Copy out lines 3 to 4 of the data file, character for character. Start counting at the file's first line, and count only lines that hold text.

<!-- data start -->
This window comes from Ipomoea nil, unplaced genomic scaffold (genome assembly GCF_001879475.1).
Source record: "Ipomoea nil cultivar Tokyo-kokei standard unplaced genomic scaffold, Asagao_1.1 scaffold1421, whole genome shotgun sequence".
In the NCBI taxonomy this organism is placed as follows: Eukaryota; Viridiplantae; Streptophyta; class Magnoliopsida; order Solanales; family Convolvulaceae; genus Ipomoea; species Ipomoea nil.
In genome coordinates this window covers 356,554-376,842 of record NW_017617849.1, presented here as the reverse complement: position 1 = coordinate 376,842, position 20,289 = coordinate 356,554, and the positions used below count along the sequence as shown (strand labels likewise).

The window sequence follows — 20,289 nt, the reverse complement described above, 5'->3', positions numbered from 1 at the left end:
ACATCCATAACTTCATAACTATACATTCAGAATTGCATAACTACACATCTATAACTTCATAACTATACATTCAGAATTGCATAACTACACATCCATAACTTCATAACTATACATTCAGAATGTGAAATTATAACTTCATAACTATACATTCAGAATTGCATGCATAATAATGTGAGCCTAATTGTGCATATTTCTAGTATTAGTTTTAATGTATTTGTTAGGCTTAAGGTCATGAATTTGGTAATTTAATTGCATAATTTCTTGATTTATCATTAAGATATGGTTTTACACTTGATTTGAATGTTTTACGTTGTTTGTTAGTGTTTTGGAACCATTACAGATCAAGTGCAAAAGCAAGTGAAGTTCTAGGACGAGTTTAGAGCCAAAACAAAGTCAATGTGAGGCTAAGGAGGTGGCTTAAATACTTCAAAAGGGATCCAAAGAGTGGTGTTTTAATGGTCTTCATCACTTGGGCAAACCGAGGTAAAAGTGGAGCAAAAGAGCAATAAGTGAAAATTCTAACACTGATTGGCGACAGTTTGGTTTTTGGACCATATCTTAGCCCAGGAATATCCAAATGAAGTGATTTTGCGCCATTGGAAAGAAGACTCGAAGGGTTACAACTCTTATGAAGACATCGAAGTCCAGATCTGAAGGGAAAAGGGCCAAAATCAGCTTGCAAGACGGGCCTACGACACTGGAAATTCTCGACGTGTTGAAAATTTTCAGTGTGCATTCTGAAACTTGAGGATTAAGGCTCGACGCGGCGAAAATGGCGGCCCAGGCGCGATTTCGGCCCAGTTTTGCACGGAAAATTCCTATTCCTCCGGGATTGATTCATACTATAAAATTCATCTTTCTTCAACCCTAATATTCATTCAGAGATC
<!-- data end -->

In the NCBI taxonomy this organism is placed as follows: Eukaryota; Viridiplantae; Streptophyta; class Magnoliopsida; order Solanales; family Convolvulaceae; genus Ipomoea; species Ipomoea nil.
In genome coordinates this window covers 356,554-376,842 of record NW_017617849.1, presented here as the reverse complement: position 1 = coordinate 376,842, position 20,289 = coordinate 356,554, and the positions used below count along the sequence as shown (strand labels likewise).